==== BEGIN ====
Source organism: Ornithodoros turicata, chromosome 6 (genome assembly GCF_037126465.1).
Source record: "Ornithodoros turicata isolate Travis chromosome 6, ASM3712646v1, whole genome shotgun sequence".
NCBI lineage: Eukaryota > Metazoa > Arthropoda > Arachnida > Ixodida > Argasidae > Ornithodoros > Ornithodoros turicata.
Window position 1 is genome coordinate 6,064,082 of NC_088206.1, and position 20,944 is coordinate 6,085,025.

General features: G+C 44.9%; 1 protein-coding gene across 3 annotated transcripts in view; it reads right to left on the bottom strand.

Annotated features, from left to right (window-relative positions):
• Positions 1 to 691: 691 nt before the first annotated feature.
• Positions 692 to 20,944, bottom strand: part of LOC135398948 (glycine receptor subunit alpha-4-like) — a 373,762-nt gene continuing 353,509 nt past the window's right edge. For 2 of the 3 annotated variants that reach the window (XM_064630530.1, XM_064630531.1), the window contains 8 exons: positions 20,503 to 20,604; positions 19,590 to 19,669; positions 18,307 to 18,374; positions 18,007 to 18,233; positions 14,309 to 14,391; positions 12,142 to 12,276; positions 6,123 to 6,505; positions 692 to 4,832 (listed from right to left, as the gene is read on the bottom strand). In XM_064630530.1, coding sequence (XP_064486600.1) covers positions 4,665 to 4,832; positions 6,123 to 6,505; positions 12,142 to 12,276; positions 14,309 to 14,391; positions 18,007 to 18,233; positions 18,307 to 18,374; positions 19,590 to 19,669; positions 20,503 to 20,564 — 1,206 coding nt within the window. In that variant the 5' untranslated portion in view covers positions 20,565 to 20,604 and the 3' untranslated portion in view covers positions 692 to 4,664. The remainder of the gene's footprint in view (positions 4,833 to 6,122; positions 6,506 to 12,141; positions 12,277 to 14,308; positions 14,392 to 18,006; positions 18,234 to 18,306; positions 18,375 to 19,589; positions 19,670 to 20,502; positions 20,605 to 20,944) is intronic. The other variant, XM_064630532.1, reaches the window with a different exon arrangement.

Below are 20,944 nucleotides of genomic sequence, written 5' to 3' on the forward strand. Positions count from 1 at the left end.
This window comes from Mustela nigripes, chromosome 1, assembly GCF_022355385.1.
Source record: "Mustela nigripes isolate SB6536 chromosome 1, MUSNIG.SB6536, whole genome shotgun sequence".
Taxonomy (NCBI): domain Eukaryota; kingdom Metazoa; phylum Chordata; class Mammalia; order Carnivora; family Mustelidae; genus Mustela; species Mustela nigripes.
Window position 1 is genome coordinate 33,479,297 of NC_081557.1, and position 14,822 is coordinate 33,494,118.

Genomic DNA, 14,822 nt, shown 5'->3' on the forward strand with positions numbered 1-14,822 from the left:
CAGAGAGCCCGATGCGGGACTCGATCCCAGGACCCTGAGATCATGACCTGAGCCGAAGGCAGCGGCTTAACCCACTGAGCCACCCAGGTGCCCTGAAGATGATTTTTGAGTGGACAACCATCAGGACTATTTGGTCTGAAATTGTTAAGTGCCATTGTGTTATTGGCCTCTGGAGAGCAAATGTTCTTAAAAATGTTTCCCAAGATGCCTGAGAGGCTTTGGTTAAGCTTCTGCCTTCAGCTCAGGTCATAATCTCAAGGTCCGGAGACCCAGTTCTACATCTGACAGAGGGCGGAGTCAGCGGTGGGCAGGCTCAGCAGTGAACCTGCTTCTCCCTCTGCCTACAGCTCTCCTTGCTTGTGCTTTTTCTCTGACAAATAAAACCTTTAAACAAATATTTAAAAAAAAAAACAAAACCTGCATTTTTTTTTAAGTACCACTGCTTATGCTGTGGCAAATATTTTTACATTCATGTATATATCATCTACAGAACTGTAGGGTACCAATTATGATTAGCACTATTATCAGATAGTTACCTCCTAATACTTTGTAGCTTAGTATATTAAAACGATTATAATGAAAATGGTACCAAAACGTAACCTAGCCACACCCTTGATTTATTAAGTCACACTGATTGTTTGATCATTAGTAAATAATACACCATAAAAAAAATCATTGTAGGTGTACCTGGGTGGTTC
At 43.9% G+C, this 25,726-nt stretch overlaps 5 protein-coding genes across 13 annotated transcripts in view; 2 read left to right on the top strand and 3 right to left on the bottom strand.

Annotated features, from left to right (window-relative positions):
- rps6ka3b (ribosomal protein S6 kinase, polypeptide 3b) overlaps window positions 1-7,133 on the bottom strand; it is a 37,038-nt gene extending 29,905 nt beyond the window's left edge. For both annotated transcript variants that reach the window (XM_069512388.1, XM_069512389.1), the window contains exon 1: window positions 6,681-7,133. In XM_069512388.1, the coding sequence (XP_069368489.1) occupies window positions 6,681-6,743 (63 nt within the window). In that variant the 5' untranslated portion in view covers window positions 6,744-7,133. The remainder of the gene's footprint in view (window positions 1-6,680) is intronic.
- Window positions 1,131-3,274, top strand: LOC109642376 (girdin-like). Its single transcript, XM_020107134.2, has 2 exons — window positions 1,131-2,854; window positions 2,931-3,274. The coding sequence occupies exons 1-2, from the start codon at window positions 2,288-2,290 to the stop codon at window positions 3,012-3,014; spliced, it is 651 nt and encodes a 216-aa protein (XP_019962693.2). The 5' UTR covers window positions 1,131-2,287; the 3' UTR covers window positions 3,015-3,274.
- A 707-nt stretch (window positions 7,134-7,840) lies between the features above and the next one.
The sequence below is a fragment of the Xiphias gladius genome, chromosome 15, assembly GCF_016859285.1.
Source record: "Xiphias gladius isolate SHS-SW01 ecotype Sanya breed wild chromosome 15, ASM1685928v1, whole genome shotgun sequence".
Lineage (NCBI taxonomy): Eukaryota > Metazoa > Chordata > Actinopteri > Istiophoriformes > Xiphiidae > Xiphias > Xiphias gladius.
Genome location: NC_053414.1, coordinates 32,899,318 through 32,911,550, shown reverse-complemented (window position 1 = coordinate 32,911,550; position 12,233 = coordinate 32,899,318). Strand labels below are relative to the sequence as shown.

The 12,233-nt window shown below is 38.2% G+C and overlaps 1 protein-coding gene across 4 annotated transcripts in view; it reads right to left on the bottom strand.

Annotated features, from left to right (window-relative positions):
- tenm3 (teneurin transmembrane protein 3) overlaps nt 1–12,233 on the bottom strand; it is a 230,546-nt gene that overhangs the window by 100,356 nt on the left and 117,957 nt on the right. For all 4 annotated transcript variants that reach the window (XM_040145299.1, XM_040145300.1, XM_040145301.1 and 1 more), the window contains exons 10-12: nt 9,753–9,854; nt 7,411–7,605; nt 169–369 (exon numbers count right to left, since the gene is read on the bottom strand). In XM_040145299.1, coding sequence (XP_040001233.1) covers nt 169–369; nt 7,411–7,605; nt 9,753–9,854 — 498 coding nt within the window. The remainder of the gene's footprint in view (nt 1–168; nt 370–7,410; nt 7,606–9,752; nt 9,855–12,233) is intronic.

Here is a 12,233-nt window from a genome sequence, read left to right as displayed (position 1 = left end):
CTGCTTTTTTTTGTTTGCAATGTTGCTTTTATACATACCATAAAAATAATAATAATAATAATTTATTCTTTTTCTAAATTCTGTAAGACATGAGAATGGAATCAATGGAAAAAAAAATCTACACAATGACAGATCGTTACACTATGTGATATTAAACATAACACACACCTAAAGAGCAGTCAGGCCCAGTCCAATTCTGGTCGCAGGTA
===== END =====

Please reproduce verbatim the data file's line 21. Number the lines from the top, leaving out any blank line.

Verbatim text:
The sequence below is a fragment of the Xiphias gladius genome, chromosome 15, assembly GCF_016859285.1.